Bruce Springsteen and Lester Bangs, 1975. Lester returned to town to spend the Christmas of 1973 with Andrea, who had an apartment in El Cajon. It was a festive time, and Lester wore an expensive new sport coat and much cologne from the many Christmas gifts he got from the Creem staff. He had put on so much weight that he looked obese.
A Mexican man, Andres Roman Diaz, 66, was walking along Black Mountain Road. Roman had finished work at Evergreen Nursery, where he’s employed six days a week watering plants. He was carrying three gallons of drinking water and two sacks of groceries back to his encampment in McGonigle Canyon.
- The teenagers shot at Roman from the Subaru with the BB gun during three or four passes. They took turns shooting at him as they drove by, but they missed him. On a fourth or fifth pass, Roman was struck, and his back was punctured with BBs. The youths then stopped the car and three of them pursued Roman on foot.
- By Thomas Larson, Dec. 7, 2000
- When Lester Bangs moved to Detroit to join the staff of Creem magazine, we kept in touch with letters and phone calls that came less and less often. The last times I saw him were during a boozy visit to El Cajon at Christmastime in 1973 and, briefly, in 1982 when he came to his mother’s funeral. After he moved to New York I lost contact with him, and whatever lifestyle he lived or adventures he got into I only heard about long after the fact.
- By Robert Houghton, July 13, 2000
- Olive Street came into its name around 1906, when streets between A and Sacramento were named after trees. One portion of Olive, a quiet cul-de-sac in North Park, has just 15 homes — 22 counting those off the alley. Here neighbors jog together, go to the movies in a pack, and check with others on Friday night to see who wants to order take-out.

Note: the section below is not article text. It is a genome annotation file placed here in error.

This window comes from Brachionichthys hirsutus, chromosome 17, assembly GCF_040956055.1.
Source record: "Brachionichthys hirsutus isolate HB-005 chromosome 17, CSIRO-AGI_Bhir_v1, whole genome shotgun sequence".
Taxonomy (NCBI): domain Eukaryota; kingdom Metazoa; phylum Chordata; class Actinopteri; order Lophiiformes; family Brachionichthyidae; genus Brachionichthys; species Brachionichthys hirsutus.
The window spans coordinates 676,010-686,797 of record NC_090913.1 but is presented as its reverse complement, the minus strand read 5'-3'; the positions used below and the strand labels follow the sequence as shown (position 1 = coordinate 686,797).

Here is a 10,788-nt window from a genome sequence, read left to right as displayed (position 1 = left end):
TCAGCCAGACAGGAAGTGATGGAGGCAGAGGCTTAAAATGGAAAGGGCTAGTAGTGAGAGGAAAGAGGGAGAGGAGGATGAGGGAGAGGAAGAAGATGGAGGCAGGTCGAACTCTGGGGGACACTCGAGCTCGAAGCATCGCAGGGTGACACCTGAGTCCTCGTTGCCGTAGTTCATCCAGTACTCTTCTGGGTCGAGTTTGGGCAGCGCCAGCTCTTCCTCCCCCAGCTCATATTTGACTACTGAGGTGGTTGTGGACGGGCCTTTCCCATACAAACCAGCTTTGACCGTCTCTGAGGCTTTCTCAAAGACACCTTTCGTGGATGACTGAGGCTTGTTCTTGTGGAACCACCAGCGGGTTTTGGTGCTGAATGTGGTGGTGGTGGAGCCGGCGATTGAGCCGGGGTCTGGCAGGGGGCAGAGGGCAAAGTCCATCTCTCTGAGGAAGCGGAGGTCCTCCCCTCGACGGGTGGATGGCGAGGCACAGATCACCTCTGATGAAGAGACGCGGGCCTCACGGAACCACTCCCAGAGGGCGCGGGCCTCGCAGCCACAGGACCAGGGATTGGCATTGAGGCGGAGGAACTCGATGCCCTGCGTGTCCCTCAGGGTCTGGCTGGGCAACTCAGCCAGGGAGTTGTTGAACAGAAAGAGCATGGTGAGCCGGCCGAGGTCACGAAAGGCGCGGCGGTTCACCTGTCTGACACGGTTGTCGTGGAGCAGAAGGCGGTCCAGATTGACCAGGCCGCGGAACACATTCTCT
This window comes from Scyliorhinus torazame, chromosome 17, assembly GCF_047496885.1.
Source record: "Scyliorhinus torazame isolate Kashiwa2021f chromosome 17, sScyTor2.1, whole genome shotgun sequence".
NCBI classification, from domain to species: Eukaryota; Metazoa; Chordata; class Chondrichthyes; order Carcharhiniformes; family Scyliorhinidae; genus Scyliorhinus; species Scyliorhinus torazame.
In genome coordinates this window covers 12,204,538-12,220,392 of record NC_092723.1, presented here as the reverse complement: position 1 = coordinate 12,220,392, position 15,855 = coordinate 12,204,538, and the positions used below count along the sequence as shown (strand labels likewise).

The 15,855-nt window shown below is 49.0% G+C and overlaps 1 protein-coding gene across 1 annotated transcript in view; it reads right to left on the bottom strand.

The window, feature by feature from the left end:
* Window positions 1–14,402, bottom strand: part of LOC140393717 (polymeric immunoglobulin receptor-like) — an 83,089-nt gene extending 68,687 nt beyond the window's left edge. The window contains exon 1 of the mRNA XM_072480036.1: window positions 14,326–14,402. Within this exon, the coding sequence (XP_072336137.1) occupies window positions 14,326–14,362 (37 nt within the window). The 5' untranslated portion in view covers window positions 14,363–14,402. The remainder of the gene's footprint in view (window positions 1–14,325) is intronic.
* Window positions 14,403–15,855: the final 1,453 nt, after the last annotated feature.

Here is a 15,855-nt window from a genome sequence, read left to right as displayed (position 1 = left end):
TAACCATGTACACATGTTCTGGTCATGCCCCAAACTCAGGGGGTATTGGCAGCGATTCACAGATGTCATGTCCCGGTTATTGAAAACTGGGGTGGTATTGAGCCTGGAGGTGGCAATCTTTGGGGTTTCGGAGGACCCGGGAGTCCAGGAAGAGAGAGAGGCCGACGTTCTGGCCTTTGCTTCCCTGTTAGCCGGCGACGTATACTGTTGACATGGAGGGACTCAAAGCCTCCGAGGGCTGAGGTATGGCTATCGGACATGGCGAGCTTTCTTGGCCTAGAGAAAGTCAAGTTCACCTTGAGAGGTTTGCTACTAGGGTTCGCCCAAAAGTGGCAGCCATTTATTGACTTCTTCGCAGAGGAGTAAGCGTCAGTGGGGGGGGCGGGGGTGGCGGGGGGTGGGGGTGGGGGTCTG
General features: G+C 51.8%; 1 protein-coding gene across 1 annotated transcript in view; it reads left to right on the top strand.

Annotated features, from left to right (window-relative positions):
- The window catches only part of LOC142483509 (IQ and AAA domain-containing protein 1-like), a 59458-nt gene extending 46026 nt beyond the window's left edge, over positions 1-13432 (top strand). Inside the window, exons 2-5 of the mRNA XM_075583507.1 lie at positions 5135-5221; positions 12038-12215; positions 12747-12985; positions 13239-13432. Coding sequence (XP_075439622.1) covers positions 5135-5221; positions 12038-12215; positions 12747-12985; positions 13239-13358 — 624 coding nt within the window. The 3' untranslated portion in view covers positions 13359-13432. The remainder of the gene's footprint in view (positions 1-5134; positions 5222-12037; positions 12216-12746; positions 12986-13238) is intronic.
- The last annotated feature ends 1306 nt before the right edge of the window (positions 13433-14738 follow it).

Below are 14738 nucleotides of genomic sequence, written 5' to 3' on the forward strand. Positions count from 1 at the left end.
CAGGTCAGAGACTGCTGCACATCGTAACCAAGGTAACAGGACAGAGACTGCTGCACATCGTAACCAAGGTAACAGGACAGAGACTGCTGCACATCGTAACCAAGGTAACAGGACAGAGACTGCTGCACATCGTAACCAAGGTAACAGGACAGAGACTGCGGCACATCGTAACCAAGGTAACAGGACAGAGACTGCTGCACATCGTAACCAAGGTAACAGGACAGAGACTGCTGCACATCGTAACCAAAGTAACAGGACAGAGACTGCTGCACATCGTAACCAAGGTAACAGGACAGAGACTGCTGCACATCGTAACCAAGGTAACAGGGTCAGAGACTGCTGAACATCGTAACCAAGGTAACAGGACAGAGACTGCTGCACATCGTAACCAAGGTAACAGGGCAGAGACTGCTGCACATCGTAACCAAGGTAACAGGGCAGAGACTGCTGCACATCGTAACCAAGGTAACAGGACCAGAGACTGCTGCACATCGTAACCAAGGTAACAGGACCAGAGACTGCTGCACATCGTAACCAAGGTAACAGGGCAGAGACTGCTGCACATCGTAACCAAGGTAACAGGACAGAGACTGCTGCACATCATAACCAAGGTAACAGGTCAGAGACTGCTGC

- By Jangchup Phelgyal, Nov. 9, 2000
Stephen Facciola. Fifteen hundred books stand in tall tidy stacks throughout Facciola’s Vista home. Useful Plants of Ghana; A Guide to Mangoes in Florida; Traditional Bulgarian Cooking; Vegetables of the Dutch East Indies; Lost Crops of Africa; Medicinal Plants of Vietnam...
- He and Caplan started to swap names, to compare notes on big players in the exotic fruits and vegetables community. (“I’m sure you’re acquainted with Paul Thomas in Bonsall. Cofounder of California Rare Fruit Growers. You have a lot of rare fruit and vegetable people in San Diego.” “Dr. Condit lived in Vista. Do you remember Dr. Condit? Taught at UC Riverside? The world’s foremost expert on figs.”)
- By Abe Opincar, Nov. 22, 2000
- On Tuesday, June 29, 1999, the San Diego City Council went into secret session to consider a series of financial concessions demanded by San Diego Padres owner John Moores. Although the closed-door meeting had been billed on public notices as a discussion about "real property interests in the East Village area of downtown San Diego," the real topic was the granting to Moores of almost $5 million worth of "modifications" to the Padres lease at Qualcomm Stadium in Mission Valley.
- By Matt Potter, Aug. 31, 2000
All councilmembers except Juan Vargas attended, including Valerie Stallings, who had reaped thousands of dollars by selling stock obtained in an offering by Neon Systems, a Texas company controlled by Moores.